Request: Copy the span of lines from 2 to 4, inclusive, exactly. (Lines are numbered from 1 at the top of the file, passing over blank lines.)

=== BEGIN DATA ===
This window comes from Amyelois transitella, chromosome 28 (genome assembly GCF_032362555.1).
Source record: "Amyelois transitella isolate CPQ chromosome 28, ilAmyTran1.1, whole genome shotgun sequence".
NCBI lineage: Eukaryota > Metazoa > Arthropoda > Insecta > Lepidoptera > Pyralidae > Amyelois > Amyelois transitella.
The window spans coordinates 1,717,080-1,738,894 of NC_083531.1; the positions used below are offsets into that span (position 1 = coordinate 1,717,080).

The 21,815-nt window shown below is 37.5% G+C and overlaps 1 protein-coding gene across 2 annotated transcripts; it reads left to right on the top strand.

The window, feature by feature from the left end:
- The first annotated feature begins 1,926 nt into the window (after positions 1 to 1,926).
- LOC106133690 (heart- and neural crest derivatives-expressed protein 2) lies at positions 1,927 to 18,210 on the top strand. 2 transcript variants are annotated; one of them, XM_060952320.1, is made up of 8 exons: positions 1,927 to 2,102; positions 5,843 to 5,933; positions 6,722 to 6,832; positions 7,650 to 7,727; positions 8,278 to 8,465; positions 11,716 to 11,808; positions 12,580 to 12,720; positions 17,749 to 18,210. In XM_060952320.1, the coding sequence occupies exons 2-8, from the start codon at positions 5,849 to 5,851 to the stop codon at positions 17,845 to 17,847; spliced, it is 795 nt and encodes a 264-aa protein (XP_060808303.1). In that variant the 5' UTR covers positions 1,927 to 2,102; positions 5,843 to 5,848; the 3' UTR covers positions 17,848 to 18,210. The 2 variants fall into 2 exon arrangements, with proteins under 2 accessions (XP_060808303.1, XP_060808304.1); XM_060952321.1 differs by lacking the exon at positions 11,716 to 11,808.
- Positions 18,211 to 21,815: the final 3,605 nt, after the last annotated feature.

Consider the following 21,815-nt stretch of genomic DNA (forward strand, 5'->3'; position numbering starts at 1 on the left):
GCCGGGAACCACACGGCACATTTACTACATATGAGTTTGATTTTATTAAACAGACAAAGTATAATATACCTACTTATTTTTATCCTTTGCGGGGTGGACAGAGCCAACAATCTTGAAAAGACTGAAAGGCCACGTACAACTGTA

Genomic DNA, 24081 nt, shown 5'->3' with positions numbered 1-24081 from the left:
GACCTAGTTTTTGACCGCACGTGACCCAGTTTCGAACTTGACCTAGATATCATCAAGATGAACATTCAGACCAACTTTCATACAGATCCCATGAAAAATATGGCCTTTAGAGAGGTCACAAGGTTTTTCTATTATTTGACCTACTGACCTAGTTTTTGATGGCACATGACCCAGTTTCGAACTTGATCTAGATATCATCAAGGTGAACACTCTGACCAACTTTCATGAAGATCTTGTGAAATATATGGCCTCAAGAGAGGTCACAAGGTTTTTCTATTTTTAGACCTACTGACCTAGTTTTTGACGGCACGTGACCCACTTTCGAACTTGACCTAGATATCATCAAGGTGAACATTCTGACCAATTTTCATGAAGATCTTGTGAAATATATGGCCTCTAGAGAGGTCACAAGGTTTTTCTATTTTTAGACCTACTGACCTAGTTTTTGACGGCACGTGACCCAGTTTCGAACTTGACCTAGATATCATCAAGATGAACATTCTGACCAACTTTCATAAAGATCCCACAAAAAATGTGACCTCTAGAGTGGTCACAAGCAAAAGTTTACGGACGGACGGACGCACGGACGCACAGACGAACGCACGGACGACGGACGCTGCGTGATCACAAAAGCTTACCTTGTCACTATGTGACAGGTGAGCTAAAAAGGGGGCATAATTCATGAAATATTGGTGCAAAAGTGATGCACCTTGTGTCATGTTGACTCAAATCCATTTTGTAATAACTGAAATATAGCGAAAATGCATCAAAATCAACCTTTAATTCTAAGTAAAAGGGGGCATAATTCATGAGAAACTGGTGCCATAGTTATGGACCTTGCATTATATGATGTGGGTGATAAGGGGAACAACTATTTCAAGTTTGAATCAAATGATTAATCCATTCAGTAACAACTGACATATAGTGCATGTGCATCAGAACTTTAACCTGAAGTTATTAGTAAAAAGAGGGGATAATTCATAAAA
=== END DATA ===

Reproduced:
Source record: "Amyelois transitella isolate CPQ chromosome 28, ilAmyTran1.1, whole genome shotgun sequence".
NCBI lineage: Eukaryota > Metazoa > Arthropoda > Insecta > Lepidoptera > Pyralidae > Amyelois > Amyelois transitella.
The window spans coordinates 1,717,080-1,738,894 of NC_083531.1; the positions used below are offsets into that span (position 1 = coordinate 1,717,080).